ArcGIS API for Javascript and CEF

With our latest project (Asset Editor) we came up with a number of challenges to overcome in order to deliver a successful application.  Probably the biggest challenge was the integration of a live map using the client’s ArcGIS.

Normally the implementation of a view of ArcGIS in Chrome or IE is simple given the excellent API supplied by Esri, however we needed to have this view within an application rather than a web browser.  In the past we used Microsoft’s WebBrowser control, but given the restrictions in place on the client’s device and the restrictions on the API for ArcGIS, we needed to look at another solution.  To achieve this we looked at CEF and CefSharp which can be used without installation and comes with a fantastic  set of DevTools amongst other benefits (speed etc…).  Implementation of CEF wasn’t necessarily straight forward, but after creating some test apps to prove that the concept would work, we were able to create the same framework that we would normally have created using the old WebBrowser control.  The support for Javascript integration is great and really easy to implement and allowed us to nicely integrate the control into our code and provide the necessary couplings between web browser, ArcGIS and the back end.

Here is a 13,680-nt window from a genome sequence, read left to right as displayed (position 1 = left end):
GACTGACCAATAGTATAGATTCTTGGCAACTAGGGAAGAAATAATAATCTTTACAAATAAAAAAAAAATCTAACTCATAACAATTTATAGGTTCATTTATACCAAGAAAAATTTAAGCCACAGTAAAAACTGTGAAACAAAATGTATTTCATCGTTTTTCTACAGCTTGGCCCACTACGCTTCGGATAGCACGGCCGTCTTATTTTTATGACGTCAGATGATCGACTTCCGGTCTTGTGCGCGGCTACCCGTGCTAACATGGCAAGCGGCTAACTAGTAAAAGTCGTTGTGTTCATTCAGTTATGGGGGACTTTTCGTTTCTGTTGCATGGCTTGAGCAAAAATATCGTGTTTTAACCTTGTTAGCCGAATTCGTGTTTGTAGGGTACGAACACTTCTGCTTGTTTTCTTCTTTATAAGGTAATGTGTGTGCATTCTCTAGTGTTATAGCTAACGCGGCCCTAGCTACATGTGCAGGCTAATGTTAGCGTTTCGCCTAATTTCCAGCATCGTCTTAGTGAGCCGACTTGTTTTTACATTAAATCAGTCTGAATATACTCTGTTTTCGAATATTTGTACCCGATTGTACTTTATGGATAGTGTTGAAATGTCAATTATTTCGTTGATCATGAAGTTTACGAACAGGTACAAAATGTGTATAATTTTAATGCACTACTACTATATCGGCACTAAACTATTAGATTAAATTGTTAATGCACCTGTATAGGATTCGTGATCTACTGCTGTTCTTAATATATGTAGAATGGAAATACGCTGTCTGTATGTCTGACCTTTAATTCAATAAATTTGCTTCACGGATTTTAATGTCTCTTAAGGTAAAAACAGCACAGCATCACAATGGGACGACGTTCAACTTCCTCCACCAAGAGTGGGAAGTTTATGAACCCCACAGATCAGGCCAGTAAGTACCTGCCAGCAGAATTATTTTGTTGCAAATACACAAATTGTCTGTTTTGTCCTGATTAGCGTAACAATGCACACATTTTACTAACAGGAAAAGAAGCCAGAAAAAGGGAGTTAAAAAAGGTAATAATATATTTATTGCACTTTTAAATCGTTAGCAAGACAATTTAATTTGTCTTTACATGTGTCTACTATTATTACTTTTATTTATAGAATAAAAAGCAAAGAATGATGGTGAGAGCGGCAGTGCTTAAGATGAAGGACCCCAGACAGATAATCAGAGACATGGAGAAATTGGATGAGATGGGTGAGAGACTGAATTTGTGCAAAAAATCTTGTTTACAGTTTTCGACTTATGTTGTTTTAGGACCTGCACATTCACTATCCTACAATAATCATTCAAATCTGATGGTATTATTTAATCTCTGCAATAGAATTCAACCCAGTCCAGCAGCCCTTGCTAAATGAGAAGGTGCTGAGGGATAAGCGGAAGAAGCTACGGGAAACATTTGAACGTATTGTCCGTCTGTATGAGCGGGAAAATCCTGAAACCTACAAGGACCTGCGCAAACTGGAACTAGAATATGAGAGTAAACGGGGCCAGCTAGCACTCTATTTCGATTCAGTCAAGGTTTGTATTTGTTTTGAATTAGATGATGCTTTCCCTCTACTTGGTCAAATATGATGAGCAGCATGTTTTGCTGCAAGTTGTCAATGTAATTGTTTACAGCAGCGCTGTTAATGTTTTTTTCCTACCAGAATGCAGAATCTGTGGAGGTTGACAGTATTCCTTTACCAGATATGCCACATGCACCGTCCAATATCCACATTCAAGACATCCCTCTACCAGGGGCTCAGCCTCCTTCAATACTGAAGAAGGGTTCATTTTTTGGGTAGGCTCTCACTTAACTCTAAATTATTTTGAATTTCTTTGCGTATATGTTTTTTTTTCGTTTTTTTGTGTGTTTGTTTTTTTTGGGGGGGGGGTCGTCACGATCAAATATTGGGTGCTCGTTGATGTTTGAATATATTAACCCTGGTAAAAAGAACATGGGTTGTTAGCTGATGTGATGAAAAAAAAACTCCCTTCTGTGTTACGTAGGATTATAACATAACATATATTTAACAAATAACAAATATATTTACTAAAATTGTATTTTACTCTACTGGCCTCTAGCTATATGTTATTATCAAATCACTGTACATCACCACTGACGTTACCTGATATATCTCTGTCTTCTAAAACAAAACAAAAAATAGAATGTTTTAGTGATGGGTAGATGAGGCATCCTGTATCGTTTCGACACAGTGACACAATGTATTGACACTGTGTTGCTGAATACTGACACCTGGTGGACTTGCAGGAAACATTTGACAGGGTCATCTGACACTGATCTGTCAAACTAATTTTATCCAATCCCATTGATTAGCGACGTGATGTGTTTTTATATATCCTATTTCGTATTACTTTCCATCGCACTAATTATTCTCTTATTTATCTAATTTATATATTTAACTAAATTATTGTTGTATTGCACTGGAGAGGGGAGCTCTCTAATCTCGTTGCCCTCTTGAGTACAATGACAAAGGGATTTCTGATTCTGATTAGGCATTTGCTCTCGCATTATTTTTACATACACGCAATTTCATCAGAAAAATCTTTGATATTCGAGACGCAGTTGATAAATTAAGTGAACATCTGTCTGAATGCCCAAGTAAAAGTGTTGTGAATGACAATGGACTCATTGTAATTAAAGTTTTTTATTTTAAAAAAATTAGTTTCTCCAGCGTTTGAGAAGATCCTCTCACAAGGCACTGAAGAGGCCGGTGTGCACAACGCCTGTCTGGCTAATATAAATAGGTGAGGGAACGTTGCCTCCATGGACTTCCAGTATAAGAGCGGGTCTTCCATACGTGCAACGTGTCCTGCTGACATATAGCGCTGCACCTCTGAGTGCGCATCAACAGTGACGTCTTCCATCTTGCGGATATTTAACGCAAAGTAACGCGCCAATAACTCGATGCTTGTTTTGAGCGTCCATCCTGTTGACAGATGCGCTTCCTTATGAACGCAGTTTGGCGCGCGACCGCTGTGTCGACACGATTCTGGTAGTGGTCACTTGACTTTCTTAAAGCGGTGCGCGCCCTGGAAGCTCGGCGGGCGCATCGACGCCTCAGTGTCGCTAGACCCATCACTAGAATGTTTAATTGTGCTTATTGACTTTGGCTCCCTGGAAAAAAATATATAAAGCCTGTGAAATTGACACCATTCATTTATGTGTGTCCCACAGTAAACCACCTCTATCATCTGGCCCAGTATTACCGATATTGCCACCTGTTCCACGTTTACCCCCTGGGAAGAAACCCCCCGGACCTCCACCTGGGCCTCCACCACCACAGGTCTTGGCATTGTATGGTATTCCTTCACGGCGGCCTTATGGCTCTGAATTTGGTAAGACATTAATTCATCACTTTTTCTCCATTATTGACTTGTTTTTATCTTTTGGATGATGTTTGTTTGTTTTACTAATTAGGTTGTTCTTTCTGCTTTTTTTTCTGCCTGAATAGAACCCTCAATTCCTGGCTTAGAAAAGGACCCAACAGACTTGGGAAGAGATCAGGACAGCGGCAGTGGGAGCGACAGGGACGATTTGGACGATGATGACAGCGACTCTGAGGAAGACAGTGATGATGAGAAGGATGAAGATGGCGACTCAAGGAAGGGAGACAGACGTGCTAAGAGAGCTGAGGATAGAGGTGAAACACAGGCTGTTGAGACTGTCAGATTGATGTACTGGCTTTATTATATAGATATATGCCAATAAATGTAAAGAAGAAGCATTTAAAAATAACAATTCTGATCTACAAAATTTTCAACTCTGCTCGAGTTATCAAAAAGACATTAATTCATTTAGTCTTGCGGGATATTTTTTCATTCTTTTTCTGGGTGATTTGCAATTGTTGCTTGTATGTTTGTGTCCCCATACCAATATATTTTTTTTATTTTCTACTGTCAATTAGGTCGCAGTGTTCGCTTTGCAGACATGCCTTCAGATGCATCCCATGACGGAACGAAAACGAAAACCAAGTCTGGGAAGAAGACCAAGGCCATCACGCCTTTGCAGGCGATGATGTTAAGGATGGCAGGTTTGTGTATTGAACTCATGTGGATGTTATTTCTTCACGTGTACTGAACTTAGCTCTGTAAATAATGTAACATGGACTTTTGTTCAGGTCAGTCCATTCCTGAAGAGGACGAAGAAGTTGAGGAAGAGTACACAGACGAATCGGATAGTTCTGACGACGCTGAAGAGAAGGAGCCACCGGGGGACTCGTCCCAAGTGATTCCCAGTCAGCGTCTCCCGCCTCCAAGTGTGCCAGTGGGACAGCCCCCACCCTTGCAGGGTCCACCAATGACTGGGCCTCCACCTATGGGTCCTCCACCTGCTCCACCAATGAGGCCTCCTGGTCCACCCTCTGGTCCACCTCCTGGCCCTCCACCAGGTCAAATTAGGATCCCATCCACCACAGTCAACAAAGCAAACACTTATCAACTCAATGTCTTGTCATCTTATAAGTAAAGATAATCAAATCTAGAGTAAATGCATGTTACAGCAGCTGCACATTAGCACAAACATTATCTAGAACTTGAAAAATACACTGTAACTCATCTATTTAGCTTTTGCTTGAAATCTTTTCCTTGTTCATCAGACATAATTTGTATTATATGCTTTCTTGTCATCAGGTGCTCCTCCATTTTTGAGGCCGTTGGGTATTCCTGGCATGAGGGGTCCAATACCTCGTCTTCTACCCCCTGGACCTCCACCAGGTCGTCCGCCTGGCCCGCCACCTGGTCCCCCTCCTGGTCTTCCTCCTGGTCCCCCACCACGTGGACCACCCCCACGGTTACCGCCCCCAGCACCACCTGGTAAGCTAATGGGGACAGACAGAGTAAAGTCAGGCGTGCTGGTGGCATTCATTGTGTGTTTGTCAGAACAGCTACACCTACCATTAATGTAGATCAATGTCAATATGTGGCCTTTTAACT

Corridor Tracker

During some work on a new project for a client we needed to be able to define boundaries for physical map areas (e.g. rail corridors).  Given that the project was for rail vehicles, there was only certain areas on the map where the vehicle could enter and exit these boundaries.

We used Google Earth to define these boundaries using polygons that covered the boundary positions for both entry and exit (separate ones for each).  The polygons were structured in Google Earth to provide a simple hierarchy that would provide extra information where needed (e.g. corridor name, owner, operator etc…).  The polygons were then exported to the usual KML file.  Given that the KML file is a standard and the format is in XML we then simply imported the file into our project to generate data type classes that could read in the file.  Understanding of course that a change to the KML specification and therefore a potential change to the format would break the import!!!  This particular case would be handled externally to these generated classes.

With all of this in place we were able to easily provide the client with a configurable definition of their rail corridors that could be read in and subsequently viewed in the applications Google Maps window and processed according to the vehicles current position.